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Twitter thinks it can help brands boost loyalty and sales with new direct message tools


By Jennifer Faull, Deputy Editor

February 18, 2016 | 3 min read

Twitter is trying to make it easier for businesses to deal with customer service requests by introducing a quicker way to start a direct message.

The site claims that millions of customer service-related interactions take place on the platform every month, with advertisers saying that over 80 per cent of their inbound social customer service requests happen on Twitter.

“These businesses generate impressive results — not only are their customers more satisfied, but they also see a cost per resolution that is one-sixth the cost of a call center interaction. And this leads to increased brand loyalty and sales,” the social network said.

Businesses regularly need to take a conversation from public to private before any personal information can be shared. But right now that process is clunky; a business or customer first has to ask the other to follow and then a separate conversation is started within the DM feed.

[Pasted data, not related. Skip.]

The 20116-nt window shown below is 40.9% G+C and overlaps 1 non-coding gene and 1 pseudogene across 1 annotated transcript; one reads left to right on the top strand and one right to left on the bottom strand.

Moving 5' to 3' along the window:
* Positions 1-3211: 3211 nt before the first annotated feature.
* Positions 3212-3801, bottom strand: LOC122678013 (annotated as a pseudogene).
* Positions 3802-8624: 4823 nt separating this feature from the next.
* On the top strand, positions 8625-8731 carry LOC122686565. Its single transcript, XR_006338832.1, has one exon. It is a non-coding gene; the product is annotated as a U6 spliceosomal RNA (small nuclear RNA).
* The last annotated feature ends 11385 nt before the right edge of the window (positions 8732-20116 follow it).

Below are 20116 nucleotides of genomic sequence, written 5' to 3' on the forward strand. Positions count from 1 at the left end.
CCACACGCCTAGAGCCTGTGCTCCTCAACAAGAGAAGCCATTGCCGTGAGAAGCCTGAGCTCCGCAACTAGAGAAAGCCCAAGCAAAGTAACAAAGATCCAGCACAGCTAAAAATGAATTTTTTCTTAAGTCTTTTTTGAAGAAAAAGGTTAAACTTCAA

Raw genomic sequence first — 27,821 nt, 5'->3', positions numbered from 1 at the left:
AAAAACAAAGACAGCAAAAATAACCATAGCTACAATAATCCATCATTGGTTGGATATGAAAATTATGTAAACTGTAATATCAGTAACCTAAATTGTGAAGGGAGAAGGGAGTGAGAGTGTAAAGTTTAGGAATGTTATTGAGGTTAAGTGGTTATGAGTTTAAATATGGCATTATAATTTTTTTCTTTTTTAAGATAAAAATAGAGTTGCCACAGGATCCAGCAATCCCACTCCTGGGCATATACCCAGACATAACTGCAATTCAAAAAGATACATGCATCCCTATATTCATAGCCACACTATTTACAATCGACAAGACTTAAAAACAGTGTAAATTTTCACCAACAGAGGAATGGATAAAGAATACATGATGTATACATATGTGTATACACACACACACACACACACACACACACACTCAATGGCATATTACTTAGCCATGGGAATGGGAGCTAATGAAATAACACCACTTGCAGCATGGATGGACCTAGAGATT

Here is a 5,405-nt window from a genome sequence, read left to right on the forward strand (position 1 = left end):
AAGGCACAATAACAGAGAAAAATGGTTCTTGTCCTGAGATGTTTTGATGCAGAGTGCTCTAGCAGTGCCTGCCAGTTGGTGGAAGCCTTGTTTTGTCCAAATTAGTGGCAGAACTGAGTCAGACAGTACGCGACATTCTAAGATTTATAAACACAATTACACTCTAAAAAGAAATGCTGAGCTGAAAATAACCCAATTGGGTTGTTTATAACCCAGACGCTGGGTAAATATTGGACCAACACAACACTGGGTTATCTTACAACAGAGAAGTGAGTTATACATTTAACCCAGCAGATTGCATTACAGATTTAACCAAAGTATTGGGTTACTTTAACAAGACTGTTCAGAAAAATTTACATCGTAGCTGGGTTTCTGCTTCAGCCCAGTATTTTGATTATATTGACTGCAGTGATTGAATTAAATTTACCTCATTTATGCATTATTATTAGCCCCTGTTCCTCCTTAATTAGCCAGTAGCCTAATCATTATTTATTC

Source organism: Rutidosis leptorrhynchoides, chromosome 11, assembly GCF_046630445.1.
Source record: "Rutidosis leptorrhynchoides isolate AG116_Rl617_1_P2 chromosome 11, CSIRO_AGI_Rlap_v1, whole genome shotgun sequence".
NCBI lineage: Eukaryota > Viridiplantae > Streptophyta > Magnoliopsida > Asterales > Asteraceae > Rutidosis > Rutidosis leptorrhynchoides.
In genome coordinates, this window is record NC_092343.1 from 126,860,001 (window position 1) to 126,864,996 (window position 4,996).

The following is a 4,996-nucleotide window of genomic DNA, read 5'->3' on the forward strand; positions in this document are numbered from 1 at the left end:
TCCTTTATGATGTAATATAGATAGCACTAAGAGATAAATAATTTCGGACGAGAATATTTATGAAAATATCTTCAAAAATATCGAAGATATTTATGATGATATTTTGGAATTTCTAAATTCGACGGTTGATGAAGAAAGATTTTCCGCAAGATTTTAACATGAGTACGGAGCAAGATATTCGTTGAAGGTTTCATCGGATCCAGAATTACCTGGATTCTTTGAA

That has all been replaced with a single ‘direct message’ button which can be added to a tweet, promising to make the whole interaction easier for both customers and brands.

Meanwhile Twitter is also planning the roll out, initially with selected brands, of a new survey feature called Customer Feedback.

“Care teams have told us they love the open-ended feedback they get from users via Tweets and Direct Messages, but they also need the ability to survey customers in a structured way to better measure and improve their service experience,” said Twitter.

It claims this will make it easier for brands to ask customers about their thoughts against use two industry standard question formats: Net Promoter Score and Customer Satisfaction.

Both tools will also be integrated with Twitter’s third-party partners including Hootsuite, Salesforce, and Sprinklr.

It comes amid a wider push by Twitter to engage with more businesses. Last year it saw the roll out of a buy-now button which can be embedded into tweets.


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